One fifth-grader had his former teachers beaming last month, after treating them to a night out before moving on to middle school.
Cody Dortch, 11, took seven of his eight elementary school teachers that he's had since kindergarten to a nice farewell dinner. He even paid the bill himself.
"They loved it," mom Ashley Dortch of Edmond, Oklahoma, told ABC News today. "One of his teachers, she said, 'I've been teaching for 23 years and that never happens. Some of them cried, and it was an eye-opener to realize that a simple gesture like this would mean so much. They've done so much for my kids -- giving them an extra hug when they needed it, or a joke to make them laugh."
Back in October, Dortch said heartache is what inspired her son to do a good deed for his teachers.
"His friend's brother passed away and he started thinking that he needs to show people that you don’t have that much time," she said. "All these teachers had been awesome through this. Every single one."
Cody began saving his money so he could take all of his teachers from Northern Hills Elementary School out to dinner. He requested extra chores at home for an increase in his allowance, offered services to the neighbors and did some babysitting. He even saved his birthday and Christmas money. All in all, Cody raised $200, his mother said.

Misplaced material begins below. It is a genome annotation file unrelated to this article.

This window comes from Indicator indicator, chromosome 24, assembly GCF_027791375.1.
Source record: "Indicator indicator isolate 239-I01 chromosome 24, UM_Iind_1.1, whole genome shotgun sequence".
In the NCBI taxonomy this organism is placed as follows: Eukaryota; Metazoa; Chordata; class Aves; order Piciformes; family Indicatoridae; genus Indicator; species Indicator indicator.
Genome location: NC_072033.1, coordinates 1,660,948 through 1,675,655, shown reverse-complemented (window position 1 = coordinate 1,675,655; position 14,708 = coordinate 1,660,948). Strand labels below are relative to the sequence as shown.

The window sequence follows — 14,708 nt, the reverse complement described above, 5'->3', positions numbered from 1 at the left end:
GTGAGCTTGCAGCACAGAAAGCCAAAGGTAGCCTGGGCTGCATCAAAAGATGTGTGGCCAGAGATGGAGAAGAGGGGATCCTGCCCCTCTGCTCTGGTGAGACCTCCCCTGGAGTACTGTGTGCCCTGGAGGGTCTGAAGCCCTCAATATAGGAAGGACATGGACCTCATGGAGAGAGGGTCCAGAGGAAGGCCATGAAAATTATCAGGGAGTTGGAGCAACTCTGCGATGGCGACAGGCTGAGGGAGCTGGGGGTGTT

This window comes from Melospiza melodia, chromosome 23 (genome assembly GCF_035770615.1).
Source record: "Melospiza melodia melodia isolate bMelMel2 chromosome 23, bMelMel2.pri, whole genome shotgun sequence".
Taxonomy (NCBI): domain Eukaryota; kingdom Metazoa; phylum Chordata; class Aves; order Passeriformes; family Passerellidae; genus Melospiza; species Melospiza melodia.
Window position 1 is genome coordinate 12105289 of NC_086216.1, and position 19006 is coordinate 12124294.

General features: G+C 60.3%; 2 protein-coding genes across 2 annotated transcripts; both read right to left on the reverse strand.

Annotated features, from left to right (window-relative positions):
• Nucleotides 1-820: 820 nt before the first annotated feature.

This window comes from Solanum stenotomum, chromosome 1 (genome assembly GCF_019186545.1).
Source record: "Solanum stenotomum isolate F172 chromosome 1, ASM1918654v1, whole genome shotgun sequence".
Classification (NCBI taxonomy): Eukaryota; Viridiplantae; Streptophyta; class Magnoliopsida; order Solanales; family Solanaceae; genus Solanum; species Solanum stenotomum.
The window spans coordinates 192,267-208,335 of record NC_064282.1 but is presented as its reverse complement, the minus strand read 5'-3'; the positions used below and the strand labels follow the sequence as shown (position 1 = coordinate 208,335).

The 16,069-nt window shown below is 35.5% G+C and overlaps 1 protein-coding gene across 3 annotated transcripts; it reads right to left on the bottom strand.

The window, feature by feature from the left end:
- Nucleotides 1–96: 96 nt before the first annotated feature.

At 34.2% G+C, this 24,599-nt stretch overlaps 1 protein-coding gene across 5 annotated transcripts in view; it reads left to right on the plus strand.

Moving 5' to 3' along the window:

On April 13, Cody hosted a dinner for his teachers at a local restaurant called Interurban.
"He had designed invitations on the computer," Dortch said. "There were a couple of teachers who do not teach anymore so we found their addresses and mailed it to them. We hand-delivered the invitations to the other teachers."
She added: "Dinner was a Wednesday night and [Cody] brought them all flowers. He wanted to show his appreciation for all they had done throughout the years. If it went over $200, I told the restaurant to put it on a separate check. I don’t know if the restaurant helped a little bit. All I know is the $200 covered it."
Cody's dad, TJ, is an AP chemistry teacher at Edmond Memorial High School. His father's hard work also inspired Cody to do something nice for his teachers, Dortch said.
Cody's fifth-grade teacher Marci McVay told ABC News that she and the other ladies were touched by what he did.
"We were just all chatting and Cody was sitting at the end of the table," she said. "At some point, halfway through the dinner, he stood up and made a very endearing speech saying, 'The dinner is on me.' He said something about knowing how hard his dad works and wanting to do something for the teachers that instructed him throughout the school years. It was very sweet."